Mom’s treatment helps kids, study says
CHICAGO – Treating a mother’s depression can help prevent it and other disorders in her child, say researchers in a provocative study that may influence family health care.
It’s the first time doctors have documented what might seem like common sense, but the results have potentially big public health implications, the study’s authors and other experts say.
“It’s a very dramatic and important finding,” said co-author A. John Rush, a psychiatry professor at the University of Texas Southwestern Medical Center.
Depression runs in families and has a strong genetic component, but environmental factors can trigger it. The study results indicate that for children of depressed mothers, that trigger is sometimes their mothers’ illness acting up, said lead author Myrna Weissman, a researcher at Columbia University and New York Psychiatric Institute.
Effective treatment for mothers could mean their children might avoid the need for prescription antidepressants, the researchers said.
“Depressed parents should be treated vigorously. It’s a twofer – the impact is not only on them but it’s also on their children,” Weissman said.
In the study, those children whose mothers’ depression disappeared during three months of treatment were much less likely to be diagnosed with depression, anxiety or behavior problems than those whose mothers did not improve.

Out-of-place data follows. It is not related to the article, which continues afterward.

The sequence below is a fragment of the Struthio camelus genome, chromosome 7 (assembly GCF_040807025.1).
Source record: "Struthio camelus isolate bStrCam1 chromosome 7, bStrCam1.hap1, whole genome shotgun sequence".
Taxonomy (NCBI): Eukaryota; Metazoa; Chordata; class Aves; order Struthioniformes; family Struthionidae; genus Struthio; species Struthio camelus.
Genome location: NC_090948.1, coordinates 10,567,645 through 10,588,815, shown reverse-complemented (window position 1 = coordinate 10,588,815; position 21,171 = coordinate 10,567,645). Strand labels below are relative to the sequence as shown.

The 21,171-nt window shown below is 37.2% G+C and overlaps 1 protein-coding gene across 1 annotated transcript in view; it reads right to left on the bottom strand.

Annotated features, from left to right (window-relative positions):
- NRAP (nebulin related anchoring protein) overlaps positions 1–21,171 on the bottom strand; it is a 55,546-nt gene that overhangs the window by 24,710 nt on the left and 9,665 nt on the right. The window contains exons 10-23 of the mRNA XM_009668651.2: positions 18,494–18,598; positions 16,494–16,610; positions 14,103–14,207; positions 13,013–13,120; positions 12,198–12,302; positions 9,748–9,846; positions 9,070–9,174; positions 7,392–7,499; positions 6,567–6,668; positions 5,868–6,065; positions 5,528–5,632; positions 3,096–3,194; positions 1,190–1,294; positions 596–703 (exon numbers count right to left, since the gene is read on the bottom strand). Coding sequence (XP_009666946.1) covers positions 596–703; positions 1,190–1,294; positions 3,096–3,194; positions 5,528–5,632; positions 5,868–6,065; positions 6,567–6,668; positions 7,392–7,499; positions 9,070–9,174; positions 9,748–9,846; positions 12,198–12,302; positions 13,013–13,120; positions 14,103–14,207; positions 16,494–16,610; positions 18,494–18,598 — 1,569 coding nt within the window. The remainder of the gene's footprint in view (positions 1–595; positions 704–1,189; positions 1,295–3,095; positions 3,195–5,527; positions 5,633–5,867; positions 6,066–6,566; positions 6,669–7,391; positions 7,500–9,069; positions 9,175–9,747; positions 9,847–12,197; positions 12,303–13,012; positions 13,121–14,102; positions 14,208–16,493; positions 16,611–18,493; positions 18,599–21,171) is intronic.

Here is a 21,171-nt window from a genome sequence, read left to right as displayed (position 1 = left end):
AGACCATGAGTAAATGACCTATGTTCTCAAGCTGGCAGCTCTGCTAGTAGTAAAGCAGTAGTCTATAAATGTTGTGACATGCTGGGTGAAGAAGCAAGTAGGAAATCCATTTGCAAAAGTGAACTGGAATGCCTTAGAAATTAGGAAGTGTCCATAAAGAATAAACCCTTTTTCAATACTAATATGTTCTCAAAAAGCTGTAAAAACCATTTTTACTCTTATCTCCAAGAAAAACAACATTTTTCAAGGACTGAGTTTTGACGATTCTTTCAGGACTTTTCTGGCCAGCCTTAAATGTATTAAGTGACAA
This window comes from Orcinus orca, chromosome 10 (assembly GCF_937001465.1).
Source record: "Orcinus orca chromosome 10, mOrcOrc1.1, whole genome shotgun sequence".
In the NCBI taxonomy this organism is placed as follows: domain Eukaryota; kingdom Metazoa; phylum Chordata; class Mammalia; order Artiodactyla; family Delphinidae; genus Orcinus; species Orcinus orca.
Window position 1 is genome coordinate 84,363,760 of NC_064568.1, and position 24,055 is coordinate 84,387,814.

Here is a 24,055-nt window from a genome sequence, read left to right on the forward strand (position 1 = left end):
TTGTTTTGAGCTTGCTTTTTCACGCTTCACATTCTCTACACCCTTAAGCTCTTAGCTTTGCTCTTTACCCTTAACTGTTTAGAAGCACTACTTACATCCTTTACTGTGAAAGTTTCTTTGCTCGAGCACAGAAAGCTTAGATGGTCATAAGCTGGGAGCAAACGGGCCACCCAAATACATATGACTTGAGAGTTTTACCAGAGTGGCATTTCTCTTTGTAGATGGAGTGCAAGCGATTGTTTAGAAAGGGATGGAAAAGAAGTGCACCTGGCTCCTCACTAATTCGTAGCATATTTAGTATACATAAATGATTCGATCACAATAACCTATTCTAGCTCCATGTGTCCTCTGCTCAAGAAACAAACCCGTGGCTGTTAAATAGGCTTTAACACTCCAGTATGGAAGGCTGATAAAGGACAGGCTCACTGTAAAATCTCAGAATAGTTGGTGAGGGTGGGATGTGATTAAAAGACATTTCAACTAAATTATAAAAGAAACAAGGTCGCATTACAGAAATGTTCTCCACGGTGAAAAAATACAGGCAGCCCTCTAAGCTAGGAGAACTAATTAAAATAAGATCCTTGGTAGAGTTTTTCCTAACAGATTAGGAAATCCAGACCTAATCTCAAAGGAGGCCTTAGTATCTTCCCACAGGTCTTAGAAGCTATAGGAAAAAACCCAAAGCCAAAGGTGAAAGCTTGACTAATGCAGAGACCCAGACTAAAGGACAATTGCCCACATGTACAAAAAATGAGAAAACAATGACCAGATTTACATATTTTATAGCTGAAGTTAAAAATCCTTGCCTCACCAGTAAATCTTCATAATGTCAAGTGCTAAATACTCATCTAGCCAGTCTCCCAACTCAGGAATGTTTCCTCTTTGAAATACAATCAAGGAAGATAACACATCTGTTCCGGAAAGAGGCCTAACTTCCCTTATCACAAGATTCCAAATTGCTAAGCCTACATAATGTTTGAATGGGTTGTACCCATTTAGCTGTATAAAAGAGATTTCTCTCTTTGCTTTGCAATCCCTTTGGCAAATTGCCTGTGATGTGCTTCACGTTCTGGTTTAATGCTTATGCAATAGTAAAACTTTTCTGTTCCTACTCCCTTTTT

The results are “very plausible and very convincing and very useful,” said Nada Stotland, vice president of the American Psychiatric Association and a psychiatry professor at Rush Medical College in Chicago.
“Our society gives a lot of lip service to how important mothers are, but in fact we don’t always appreciate just how profound their effects on their children are,” said Stotland, who was not involved in the study.
Although mothers often tend to put their own needs last, this research “is a good argument for them to take care of themselves first,” she said. “It’s a little like putting your own oxygen mask on first on the airplane. If you can’t breathe, you can’t help anybody.”
The study appears in today’s Journal of the American Medical Association.
Peter Robbins, a Fairfax, Va., psychiatrist, said he’s seen similar results in his pediatric practice and not just with depression.
For example, children with attention deficit hyperactivity disorder often have similarly afflicted parents. Getting treatment for the parents yields improvement in the children’s symptoms, he said.
The study underscores “that taking care of the kid means taking care of the whole family,” Robbins said.
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